Unemployment in Arkansas Unchanged in June

Rate remains stable at 7.3-percent.
LITTLE ROCK, AR (News Release) - Labor force data, produced by the U.S. Department of Labor, Bureau of Labor Statistics and released today by the Department of Workforce Services, show Arkansas’ seasonally adjusted unemployment rate remained steady at 7.3 percent in June. Arkansas’ civilian labor force declined 1,000, a result of 1,700 fewer employed and 700 more unemployed Arkansans. At 7.6 percent, the United States’ jobless rate also remained stable in June.

DWS Communications Director Kimberly Friedman said, “The number of employed declined slightly in June, reducing the size of the civilian labor force. This movement was not enough to affect the unemployment rate, which remained stable at 7.3 percent.”

Arkansas Nonfarm Payroll Job Summary:
Nonfarm payroll jobs in Arkansas decreased 3,100 in June to total 1,189,400. Four major industry sectors posted declines, more than offsetting gains in six sectors. One industry sector remained stable. Government employment decreased 6,000. Losses occurred in both state (-4,300) and local (-1,800) government, reflecting the seasonal decline in public school employment. Educational and health services experienced a loss of 1,100 jobs. A majority of the contraction occurred in educational services (-600), related to seasonal fluctuations at private schools. Employment in other services increased 2,000. Gains were largely reported in membership associations and organizations. Jobs in leisure and hospitality rose 1,300, a typical seasonal expansion.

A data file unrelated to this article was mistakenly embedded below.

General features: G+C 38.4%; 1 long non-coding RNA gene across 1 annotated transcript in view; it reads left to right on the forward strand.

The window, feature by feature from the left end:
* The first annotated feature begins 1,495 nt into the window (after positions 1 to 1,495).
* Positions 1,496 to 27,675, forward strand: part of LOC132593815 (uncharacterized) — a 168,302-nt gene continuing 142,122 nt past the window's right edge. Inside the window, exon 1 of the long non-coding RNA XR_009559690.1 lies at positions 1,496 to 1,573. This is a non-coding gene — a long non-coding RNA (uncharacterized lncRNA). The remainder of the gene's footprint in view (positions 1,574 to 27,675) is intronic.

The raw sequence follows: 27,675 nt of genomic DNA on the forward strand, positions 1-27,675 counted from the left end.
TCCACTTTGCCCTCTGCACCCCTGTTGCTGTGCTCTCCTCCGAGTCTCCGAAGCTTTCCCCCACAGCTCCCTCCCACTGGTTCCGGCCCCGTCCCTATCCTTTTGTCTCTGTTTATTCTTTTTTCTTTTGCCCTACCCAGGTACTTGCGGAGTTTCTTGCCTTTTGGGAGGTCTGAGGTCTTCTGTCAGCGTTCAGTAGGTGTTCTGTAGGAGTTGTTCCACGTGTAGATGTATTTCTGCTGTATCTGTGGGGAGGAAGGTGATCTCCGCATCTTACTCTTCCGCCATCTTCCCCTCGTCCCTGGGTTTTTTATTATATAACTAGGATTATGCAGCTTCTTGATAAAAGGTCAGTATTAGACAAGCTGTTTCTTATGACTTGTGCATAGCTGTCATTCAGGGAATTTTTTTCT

Since June 2012, Arkansas’ nonfarm payroll employment rose 8,300. Two major industry sectors posted sizable gains, more than offsetting moderate declines in eight sectors. One major industry remained the same. Trade, transportation, and utilities experienced the largest increase (+11,300). Growth was reported in both retail trade (+8,700) and transportation-warehousing-utilities (+3,700). Educational and health services added 4,400 jobs. The majority of the gain occurred in educational services (+3,200), related to reported expansions at private education facilities. Jobs in construction decreased 1,800, due in large part to recent project completions. Manufacturing employment declined 1,000. Losses in nondurable goods manufacturing (-2,300) more than offset the increase in durable goods manufacturing (+1,300). Jobs in government declined 1,000. The majority of the loss occurred in local government (-1,100), related in part to public school restructuring.
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